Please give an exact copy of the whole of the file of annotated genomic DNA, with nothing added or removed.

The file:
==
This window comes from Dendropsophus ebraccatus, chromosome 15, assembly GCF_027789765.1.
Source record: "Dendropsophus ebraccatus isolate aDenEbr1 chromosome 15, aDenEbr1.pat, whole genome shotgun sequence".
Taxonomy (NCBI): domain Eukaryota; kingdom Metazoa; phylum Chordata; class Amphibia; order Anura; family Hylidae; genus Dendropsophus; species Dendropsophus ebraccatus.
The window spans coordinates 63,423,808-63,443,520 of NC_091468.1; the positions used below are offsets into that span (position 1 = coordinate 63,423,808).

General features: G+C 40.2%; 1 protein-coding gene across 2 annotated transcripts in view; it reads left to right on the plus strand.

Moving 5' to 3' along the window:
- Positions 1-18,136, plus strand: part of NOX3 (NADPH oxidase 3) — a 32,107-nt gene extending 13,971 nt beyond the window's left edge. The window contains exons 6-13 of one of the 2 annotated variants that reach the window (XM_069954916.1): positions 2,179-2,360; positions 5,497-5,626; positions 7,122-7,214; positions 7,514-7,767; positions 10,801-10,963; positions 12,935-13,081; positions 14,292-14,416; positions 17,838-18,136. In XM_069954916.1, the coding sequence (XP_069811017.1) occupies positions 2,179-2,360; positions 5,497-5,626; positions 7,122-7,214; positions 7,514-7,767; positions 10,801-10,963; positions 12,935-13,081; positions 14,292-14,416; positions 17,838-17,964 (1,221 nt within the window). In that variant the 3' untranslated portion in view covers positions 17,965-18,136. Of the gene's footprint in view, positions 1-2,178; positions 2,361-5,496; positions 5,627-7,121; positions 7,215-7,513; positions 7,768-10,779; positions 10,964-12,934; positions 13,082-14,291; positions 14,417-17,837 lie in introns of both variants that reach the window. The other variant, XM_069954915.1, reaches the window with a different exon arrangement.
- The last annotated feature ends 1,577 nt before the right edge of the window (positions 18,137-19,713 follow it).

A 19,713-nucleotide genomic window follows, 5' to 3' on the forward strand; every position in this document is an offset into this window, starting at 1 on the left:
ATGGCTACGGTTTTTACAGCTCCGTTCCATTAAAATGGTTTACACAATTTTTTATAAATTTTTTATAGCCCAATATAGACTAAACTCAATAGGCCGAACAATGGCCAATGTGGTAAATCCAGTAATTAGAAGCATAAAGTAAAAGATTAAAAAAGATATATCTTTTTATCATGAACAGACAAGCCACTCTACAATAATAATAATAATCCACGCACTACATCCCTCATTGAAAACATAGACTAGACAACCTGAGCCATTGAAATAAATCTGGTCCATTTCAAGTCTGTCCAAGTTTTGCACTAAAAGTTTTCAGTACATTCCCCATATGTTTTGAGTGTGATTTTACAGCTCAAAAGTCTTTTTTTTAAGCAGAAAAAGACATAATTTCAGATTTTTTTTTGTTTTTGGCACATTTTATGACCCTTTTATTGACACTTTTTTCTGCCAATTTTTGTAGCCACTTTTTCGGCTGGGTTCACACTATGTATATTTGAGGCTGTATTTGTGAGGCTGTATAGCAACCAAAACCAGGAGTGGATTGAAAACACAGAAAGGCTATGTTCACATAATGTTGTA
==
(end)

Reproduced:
This window comes from Dendropsophus ebraccatus, chromosome 15, assembly GCF_027789765.1.
Source record: "Dendropsophus ebraccatus isolate aDenEbr1 chromosome 15, aDenEbr1.pat, whole genome shotgun sequence".
Taxonomy (NCBI): domain Eukaryota; kingdom Metazoa; phylum Chordata; class Amphibia; order Anura; family Hylidae; genus Dendropsophus; species Dendropsophus ebraccatus.
The window spans coordinates 63,423,808-63,443,520 of NC_091468.1; the positions used below are offsets into that span (position 1 = coordinate 63,423,808).

General features: G+C 40.2%; 1 protein-coding gene across 2 annotated transcripts in view; it reads left to right on the plus strand.

Moving 5' to 3' along the window:
- Positions 1-18,136, plus strand: part of NOX3 (NADPH oxidase 3) — a 32,107-nt gene extending 13,971 nt beyond the window's left edge. The window contains exons 6-13 of one of the 2 annotated variants that reach the window (XM_069954916.1): positions 2,179-2,360; positions 5,497-5,626; positions 7,122-7,214; positions 7,514-7,767; positions 10,801-10,963; positions 12,935-13,081; positions 14,292-14,416; positions 17,838-18,136. In XM_069954916.1, the coding sequence (XP_069811017.1) occupies positions 2,179-2,360; positions 5,497-5,626; positions 7,122-7,214; positions 7,514-7,767; positions 10,801-10,963; positions 12,935-13,081; positions 14,292-14,416; positions 17,838-17,964 (1,221 nt within the window). In that variant the 3' untranslated portion in view covers positions 17,965-18,136. Of the gene's footprint in view, positions 1-2,178; positions 2,361-5,496; positions 5,627-7,121; positions 7,215-7,513; positions 7,768-10,779; positions 10,964-12,934; positions 13,082-14,291; positions 14,417-17,837 lie in introns of both variants that reach the window. The other variant, XM_069954915.1, reaches the window with a different exon arrangement.
- The last annotated feature ends 1,577 nt before the right edge of the window (positions 18,137-19,713 follow it).

A 19,713-nucleotide genomic window follows, 5' to 3' on the forward strand; every position in this document is an offset into this window, starting at 1 on the left:
ATGGCTACGGTTTTTACAGCTCCGTTCCATTAAAATGGTTTACACAATTTTTTATAAATTTTTTATAGCCCAATATAGACTAAACTCAATAGGCCGAACAATGGCCAATGTGGTAAATCCAGTAATTAGAAGCATAAAGTAAAAGATTAAAAAAGATATATCTTTTTATCATGAACAGACAAGCCACTCTACAATAATAATAATAATCCACGCACTACATCCCTCATTGAAAACATAGACTAGACAACCTGAGCCATTGAAATAAATCTGGTCCATTTCAAGTCTGTCCAAGTTTTGCACTAAAAGTTTTCAGTACATTCCCCATATGTTTTGAGTGTGATTTTACAGCTCAAAAGTCTTTTTTTTAAGCAGAAAAAGACATAATTTCAGATTTTTTTTTGTTTTTGGCACATTTTATGACCCTTTTATTGACACTTTTTTCTGCCAATTTTTGTAGCCACTTTTTCGGCTGGGTTCACACTATGTATATTTGAGGCTGTATTTGTGAGGCTGTATAGCAACCAAAACCAGGAGTGGATTGAAAACACAGAAAGGCTATGTTCACATAATGTTGTA